Solar by Ian McEwan
My rating: 5 of 5 stars
Perhaps it’s schadenfreude, or simple voyeurism, but only Ian McEwan and Margaret Atwood can make unlikeable characters so engaging. McEwan is also a master at believable immersion in the technical aspects of the characters’ world, in a way that myself, a former scientist, is totally engrossed. McEwan nails how scientists think, interact, and the hypocrisies and benefits, habits and mannerisms, as well as the unique demands on the mind and “real lives” of scientists. Reading this book was like being back as a professional scientists. The conversations were realistic, the thoughts and judgments of the characters were completely like the people I’ve worked with. Continue reading “Solar by Ian McEwan (Goodreads Review)”
In which I alienate the entire sci-fi short story readership, fellowship, and mothership.
I just got back from Paris. Yes, I’m fancy. It was great, thanks for asking. I wrote a short story while I was there (which, given what I’m about to tell you, probably will never get published). On the way back I got to watch two recent sci-fi movies and I found them interesting to compare, particularly given my previous arrogance about “entertainment” (he said disdainfully), I was surprised which one I enjoyed more. Continue reading “The Nifty, Geeky Story”
In which I alienate Phish fans
What is it that makes readers connect? Sincerity and honesty. The kind of sincerity I’m talking about might be called being “serious” but as Alan Watts pointed out, the word “serious” has a sort of dry unfunniness about it, and that isn’t what I’m getting at. Fantasy literature in particular has this problem, much less than it used to, that it’s hard to take seriously a book about wizards and dragons. Ursula LeGuin seems to have eventually convinced everyone to take such books seriously, but not without plenty of books getting written to convince people otherwise. Wizards and dragons sound like childish topics, until you read Gene Wolfe, Stephen R. Donaldson, or dare I say Robert Jordan?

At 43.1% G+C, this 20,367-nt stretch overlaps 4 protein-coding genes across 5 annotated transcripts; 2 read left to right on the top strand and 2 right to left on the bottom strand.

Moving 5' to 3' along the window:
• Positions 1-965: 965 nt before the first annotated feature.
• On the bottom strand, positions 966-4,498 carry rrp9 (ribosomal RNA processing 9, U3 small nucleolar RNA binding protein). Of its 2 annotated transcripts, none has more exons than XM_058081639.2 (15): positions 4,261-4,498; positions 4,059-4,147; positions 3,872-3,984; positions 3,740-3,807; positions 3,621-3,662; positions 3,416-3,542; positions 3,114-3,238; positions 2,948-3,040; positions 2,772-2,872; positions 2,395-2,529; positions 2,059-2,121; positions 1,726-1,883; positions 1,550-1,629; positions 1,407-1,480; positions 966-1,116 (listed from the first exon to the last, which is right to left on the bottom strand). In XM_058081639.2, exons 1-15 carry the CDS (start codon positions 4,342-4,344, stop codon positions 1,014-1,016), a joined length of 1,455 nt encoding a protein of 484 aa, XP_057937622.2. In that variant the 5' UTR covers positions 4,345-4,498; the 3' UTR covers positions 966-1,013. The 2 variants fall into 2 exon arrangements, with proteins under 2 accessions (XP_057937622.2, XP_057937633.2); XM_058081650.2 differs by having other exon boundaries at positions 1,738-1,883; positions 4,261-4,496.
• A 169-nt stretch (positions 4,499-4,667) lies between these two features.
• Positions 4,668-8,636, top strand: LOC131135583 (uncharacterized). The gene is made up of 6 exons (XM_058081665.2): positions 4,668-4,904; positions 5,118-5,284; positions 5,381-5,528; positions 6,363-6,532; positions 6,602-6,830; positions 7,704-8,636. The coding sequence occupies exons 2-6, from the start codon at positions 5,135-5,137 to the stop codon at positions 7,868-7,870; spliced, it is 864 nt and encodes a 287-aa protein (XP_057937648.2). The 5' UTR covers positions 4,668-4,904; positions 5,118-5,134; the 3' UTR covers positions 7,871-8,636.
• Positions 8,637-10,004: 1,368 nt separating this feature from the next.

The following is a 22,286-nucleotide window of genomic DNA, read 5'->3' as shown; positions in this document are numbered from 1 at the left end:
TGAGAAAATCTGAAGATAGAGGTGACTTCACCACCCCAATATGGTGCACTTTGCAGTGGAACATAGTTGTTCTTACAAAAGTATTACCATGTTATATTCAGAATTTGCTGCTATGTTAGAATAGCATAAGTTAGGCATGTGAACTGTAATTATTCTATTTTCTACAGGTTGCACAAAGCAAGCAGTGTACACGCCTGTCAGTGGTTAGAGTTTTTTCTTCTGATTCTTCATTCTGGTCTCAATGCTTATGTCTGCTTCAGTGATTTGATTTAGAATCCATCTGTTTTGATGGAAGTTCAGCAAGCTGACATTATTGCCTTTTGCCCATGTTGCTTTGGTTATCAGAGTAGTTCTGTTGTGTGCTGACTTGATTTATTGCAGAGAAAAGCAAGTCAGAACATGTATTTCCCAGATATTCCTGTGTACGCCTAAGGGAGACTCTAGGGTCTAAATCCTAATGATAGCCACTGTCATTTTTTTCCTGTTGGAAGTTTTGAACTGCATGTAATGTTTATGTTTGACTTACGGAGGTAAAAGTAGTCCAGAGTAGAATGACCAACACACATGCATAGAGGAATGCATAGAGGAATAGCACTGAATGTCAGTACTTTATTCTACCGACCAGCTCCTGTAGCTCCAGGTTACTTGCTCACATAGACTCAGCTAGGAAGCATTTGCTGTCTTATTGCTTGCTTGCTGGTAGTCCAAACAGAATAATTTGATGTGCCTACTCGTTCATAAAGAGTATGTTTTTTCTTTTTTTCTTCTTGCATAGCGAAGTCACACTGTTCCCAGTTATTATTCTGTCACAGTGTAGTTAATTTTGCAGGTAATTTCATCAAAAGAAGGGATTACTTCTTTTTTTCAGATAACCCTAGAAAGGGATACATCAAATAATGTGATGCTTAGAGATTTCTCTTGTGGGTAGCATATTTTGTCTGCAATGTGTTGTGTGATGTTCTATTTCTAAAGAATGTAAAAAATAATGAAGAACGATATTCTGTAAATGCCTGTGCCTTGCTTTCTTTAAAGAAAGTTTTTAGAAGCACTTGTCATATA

Continue reading “Let’s Get Serious!”
I just got home from a screening of All of Me, a documentary about anorexia and bulimia made by a local filmmaker. The depth of the movie really surprised me, and the lack of awareness that people have about these topics now. During the Q&A afterward I told the director about my first reaction on seeing the poster for the screening was “I haven’t seen that in a while.” Continue reading “Eating Disorders: the Movie of the Week”
How I learned to stop being myself…
Over the past ten years I have gradually given up the childish dream I had of having a Ph.D. in science. I now have a Master’s degree, but the road to not having a Ph.D. led me to realizing that my interests actually lay elsewhere. I have embarked on a career of fiction writing, after realize that what really matters to me is clear expression of language and beautiful concepts, and telling stories. Over the course of graduate school I sunk to denying my personality, a process that I am just getting over. Yesterday I got my appendix taken out, and I feel those surgeons took out a whole lot of fear and conflict I was having over showing people who I really am. For lack of a better concept, in graduate school and in the jobs I had before graduate school, I tried really hard not to be myself. I unwittingly agreed to this when I joined the lab.
Continue reading “Liberate tutame ex infernis”